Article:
Monday, October 22, 2007

Smart Sunglasses: Getting Your Body Into Serious Games 2

Informance - Serious Games show athletes' performance

Via: Cambridge Consultants

Sunglasses that can show athletes' performance and heart rate data in their peripheral vision have been developed by a German company.

The sunglasses – dubbed "Informance" – display a stopwatch and heart rate at one edge. The extra components needed to do this add just 7 grams to the glasses' overall weight – which is much less than previous head-up displays.

The left lens of the glasses is like that of a pair of bifocal spectacles. But instead of having two areas of different strength, a thin wedge-shaped prism is built into the left edge of the lens. The longest side of the prism faces the wearer's eye, while the shortest side faces outwards on the left side.

A small LED display, powered by a polymer battery inside the glasses' left arm, projects an image into the prism from the side. This image is reflected twice inside the prism before reaching the wearer's eye. The special lens was created by German lens manufacturer Rodenstock, which developed the sunglasses.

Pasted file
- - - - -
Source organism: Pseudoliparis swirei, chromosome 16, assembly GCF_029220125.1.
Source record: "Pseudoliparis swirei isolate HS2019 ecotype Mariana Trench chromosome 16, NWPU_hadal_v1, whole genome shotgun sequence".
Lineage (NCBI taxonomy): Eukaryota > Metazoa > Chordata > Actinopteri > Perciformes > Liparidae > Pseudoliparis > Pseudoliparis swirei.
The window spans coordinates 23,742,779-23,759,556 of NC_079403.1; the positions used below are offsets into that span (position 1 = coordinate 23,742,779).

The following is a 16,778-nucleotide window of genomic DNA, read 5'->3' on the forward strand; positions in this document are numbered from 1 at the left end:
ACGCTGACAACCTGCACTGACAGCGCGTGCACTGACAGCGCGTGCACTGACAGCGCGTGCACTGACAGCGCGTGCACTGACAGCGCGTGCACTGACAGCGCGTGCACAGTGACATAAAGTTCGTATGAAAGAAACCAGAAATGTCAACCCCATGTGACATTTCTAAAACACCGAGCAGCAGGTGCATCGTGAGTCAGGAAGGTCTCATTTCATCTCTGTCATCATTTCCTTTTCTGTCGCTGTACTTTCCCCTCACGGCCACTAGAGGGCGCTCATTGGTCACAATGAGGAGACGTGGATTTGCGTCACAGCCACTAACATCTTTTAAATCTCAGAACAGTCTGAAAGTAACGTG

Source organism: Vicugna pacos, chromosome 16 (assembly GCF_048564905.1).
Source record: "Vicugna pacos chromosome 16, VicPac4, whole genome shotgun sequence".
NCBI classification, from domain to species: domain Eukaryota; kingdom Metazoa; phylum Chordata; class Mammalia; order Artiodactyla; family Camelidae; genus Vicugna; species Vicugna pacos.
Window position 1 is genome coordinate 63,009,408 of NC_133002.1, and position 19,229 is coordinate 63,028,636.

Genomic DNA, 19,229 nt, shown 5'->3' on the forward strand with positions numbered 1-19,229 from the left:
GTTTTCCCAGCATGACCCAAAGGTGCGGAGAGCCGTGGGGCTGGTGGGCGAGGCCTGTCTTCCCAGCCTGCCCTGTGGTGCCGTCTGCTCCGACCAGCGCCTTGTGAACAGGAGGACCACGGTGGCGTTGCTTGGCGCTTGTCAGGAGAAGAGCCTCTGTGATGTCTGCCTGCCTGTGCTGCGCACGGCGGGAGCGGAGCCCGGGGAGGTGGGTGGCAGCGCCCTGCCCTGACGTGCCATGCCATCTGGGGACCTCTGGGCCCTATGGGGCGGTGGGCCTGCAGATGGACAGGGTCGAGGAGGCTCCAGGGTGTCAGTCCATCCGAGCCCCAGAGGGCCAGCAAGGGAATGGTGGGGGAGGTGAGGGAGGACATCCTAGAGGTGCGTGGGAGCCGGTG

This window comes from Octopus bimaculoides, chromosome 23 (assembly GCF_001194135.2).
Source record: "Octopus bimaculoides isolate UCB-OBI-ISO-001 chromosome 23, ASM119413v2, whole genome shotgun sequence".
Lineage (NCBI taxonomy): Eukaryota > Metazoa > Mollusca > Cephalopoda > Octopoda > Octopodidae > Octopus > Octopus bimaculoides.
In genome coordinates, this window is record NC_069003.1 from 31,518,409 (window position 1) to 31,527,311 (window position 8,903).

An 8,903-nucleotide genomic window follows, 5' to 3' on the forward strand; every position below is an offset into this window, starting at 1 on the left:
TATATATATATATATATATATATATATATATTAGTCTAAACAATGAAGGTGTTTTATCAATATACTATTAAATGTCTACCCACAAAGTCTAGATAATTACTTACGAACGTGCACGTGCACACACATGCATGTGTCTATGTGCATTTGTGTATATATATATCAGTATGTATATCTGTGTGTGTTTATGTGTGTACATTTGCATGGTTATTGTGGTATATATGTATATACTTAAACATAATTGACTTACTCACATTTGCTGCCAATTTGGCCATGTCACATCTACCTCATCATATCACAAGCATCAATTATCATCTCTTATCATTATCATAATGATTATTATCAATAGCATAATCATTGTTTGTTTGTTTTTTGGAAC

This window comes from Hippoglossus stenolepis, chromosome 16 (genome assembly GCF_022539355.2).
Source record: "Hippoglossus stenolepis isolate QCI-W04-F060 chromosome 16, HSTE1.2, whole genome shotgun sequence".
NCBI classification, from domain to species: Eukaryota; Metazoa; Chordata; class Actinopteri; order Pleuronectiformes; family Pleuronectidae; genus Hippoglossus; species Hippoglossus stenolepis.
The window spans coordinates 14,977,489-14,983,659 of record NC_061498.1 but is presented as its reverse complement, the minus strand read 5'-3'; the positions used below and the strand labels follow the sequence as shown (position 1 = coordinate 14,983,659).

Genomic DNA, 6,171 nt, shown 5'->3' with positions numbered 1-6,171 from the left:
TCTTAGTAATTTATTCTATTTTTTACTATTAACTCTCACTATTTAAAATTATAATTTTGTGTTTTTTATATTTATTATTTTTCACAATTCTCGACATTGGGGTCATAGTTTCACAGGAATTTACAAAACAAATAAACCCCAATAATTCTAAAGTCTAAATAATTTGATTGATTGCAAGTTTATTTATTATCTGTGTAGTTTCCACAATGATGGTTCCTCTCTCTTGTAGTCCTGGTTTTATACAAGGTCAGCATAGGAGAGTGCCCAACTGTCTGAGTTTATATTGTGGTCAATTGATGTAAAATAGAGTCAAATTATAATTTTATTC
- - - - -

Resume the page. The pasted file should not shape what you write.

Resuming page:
Wireless link

Most head-mounted, or "head-up" displays are made for the defence industry, says Mike Hazel, an optics engineer at Cambridge Consultants, who were commissioned to develop electronics for glasses. These are typically heavy, like those found in a fighter pilot's helmet, and display information more obtrusively.

Typically, an image is projected from the end of a component that sticks out in front of the eye.

"If wearable computing is going to be popular you need to provide some information, but not a lot," Hazel says, "our goal was to produce something very light that could be styled into a normal spectacle."

The current prototype picks up information via a wireless link to a digital watch and heart-rate monitor.

The display takes up just 12% of the left eye's field of view, making it barely noticeable when looking straight ahead. The brain also compensates for the overlay by emphasising the right eye view, so it is even less obtrusive in practice. Furthermore, it can run for 12 hours without recharging, he says.

The display is 320 by 240 pixels and could display even more information, adds Dietmar Uttenweiler, head of ophthalmic optics research at Rodenstock. "Showing directions and distances transmitted by a GPS unit is one possibility we are interested in," he says.
Rodenstock plans to turn Informance into a commercial product by 2009. It should cost between 700 and 1000 euros.